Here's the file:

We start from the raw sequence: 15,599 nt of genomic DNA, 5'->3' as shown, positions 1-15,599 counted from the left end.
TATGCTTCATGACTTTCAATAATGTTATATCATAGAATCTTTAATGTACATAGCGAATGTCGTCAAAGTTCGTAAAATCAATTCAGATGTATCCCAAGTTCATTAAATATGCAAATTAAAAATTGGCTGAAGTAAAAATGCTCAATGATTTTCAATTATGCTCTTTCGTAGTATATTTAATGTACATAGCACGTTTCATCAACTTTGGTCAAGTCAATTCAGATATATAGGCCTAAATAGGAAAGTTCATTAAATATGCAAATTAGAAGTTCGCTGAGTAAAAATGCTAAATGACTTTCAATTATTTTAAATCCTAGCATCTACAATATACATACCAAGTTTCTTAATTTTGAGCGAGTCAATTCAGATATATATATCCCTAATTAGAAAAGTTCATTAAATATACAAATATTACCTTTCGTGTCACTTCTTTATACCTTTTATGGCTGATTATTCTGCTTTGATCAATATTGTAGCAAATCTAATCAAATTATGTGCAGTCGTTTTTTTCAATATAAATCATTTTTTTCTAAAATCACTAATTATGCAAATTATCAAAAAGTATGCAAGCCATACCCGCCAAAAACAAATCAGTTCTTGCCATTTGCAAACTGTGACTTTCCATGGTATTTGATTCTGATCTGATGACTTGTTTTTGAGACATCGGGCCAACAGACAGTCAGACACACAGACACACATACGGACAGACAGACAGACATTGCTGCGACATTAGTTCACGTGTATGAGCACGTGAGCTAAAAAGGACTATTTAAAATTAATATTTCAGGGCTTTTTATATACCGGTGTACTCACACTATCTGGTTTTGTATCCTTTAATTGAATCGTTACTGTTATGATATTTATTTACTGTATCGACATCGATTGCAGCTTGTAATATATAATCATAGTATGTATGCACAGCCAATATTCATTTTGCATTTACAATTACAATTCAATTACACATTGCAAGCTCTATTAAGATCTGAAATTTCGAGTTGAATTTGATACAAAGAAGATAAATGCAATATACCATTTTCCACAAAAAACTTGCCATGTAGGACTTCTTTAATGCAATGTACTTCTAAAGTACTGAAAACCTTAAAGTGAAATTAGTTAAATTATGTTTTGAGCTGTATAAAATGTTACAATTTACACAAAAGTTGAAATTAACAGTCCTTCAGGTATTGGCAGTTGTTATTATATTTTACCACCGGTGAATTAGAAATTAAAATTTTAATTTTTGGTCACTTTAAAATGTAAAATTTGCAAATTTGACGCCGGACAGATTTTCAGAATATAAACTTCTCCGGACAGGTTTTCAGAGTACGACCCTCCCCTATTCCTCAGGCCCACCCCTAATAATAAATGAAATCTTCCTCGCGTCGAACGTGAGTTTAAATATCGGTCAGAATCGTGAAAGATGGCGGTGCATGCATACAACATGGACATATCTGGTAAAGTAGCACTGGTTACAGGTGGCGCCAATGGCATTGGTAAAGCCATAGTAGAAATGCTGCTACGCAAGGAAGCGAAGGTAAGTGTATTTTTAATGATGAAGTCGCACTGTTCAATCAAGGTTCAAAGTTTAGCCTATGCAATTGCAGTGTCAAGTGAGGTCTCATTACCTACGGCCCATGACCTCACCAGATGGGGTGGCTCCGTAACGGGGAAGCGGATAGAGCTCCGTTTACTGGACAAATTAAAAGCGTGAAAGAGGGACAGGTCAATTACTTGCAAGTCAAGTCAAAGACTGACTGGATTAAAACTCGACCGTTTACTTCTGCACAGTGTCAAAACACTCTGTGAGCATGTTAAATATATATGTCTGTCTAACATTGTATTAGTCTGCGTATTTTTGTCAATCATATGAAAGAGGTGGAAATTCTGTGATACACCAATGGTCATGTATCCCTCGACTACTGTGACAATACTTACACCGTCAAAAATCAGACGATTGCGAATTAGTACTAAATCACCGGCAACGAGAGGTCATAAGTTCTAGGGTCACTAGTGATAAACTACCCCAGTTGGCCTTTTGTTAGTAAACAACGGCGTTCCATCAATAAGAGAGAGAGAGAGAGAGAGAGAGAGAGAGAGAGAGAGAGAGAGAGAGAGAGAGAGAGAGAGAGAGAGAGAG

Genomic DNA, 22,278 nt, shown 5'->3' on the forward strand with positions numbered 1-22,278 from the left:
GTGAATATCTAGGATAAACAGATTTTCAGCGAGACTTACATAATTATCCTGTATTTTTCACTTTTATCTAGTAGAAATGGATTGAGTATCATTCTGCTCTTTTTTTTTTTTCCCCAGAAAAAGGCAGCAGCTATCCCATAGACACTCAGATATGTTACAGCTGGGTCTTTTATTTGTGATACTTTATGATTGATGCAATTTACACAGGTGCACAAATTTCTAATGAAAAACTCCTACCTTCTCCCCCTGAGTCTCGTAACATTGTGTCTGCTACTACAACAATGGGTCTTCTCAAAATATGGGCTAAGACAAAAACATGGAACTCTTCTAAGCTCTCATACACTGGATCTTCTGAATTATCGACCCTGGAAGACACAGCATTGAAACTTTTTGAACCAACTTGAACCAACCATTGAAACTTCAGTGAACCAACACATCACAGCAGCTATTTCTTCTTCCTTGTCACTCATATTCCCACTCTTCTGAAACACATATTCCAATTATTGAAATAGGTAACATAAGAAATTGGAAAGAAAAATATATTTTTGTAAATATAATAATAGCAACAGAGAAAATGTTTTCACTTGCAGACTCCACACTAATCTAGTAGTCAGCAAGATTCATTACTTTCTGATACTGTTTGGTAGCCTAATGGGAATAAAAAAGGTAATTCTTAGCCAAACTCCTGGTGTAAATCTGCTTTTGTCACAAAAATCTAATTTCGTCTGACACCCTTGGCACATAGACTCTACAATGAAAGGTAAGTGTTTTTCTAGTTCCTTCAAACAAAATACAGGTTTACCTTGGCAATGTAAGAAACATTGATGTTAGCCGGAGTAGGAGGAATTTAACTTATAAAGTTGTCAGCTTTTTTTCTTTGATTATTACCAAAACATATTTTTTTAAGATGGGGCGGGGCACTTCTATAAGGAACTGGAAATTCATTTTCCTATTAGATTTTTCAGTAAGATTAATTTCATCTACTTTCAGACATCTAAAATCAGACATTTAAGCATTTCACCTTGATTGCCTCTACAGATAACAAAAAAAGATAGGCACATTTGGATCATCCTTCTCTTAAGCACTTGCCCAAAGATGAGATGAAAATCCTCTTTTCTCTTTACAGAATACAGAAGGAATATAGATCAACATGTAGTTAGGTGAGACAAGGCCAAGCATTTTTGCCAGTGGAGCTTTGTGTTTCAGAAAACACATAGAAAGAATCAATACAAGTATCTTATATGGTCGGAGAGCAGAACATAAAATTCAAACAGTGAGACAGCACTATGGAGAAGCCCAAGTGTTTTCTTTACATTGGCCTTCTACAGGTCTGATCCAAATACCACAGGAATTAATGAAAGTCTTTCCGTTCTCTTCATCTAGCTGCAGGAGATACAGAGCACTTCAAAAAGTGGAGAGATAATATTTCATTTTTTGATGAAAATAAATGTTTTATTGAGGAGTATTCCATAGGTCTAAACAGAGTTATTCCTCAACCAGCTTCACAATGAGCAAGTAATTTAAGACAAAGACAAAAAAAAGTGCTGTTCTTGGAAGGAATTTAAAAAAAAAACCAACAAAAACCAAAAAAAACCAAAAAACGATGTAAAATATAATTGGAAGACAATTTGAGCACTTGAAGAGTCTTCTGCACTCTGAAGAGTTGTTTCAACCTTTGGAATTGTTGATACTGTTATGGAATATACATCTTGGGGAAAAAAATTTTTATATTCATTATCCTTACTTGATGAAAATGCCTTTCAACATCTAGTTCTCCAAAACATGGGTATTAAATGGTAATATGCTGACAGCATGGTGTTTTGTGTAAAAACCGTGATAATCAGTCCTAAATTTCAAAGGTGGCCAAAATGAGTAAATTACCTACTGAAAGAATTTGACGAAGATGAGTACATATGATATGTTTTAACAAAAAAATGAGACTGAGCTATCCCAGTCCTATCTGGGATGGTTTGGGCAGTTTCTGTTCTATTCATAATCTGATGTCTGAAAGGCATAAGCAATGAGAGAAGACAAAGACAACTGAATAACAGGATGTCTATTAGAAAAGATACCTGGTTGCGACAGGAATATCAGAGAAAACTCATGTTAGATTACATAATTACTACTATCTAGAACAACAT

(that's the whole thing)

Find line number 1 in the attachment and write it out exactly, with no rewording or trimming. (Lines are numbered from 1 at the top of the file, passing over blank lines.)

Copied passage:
We start from the raw sequence: 15,599 nt of genomic DNA, 5'->3' as shown, positions 1-15,599 counted from the left end.